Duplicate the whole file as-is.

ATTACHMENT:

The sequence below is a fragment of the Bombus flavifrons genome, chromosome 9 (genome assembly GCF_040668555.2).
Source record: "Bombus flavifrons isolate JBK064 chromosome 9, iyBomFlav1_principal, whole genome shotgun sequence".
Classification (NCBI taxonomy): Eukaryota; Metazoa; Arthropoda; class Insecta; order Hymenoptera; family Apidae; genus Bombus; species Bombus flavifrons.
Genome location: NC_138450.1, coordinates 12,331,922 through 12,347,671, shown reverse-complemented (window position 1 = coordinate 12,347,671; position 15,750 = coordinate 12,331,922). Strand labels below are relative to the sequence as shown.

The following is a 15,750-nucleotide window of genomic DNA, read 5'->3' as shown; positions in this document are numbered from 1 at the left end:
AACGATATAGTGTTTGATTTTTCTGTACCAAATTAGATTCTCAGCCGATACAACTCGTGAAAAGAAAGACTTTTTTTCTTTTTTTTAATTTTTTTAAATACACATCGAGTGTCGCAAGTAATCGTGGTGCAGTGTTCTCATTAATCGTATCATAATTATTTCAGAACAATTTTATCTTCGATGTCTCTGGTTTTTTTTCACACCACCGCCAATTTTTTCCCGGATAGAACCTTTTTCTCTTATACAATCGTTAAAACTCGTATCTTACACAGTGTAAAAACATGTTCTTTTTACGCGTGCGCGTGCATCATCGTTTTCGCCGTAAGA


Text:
The sequence below is a fragment of the Bombus flavifrons genome, chromosome 9 (genome assembly GCF_040668555.2).
Source record: "Bombus flavifrons isolate JBK064 chromosome 9, iyBomFlav1_principal, whole genome shotgun sequence".
Classification (NCBI taxonomy): Eukaryota; Metazoa; Arthropoda; class Insecta; order Hymenoptera; family Apidae; genus Bombus; species Bombus flavifrons.
Genome location: NC_138450.1, coordinates 12,331,922 through 12,347,671, shown reverse-complemented (window position 1 = coordinate 12,347,671; position 15,750 = coordinate 12,331,922). Strand labels below are relative to the sequence as shown.

The following is a 15,750-nucleotide window of genomic DNA, read 5'->3' as shown; positions in this document are numbered from 1 at the left end:
AACGATATAGTGTTTGATTTTTCTGTACCAAATTAGATTCTCAGCCGATACAACTCGTGAAAAGAAAGACTTTTTTTCTTTTTTTTAATTTTTTTAAATACACATCGAGTGTCGCAAGTAATCGTGGTGCAGTGTTCTCATTAATCGTATCATAATTATTTCAGAACAATTTTATCTTCGATGTCTCTGGTTTTTTTTCACACCACCGCCAATTTTTTCCCGGATAGAACCTTTTTCTCTTATACAATCGTTAAAACTCGTATCTTACACAGTGTAAAAACATGTTCTTTTTACGCGTGCGCGTGCATCATCGTTTTCGCCGTAAGA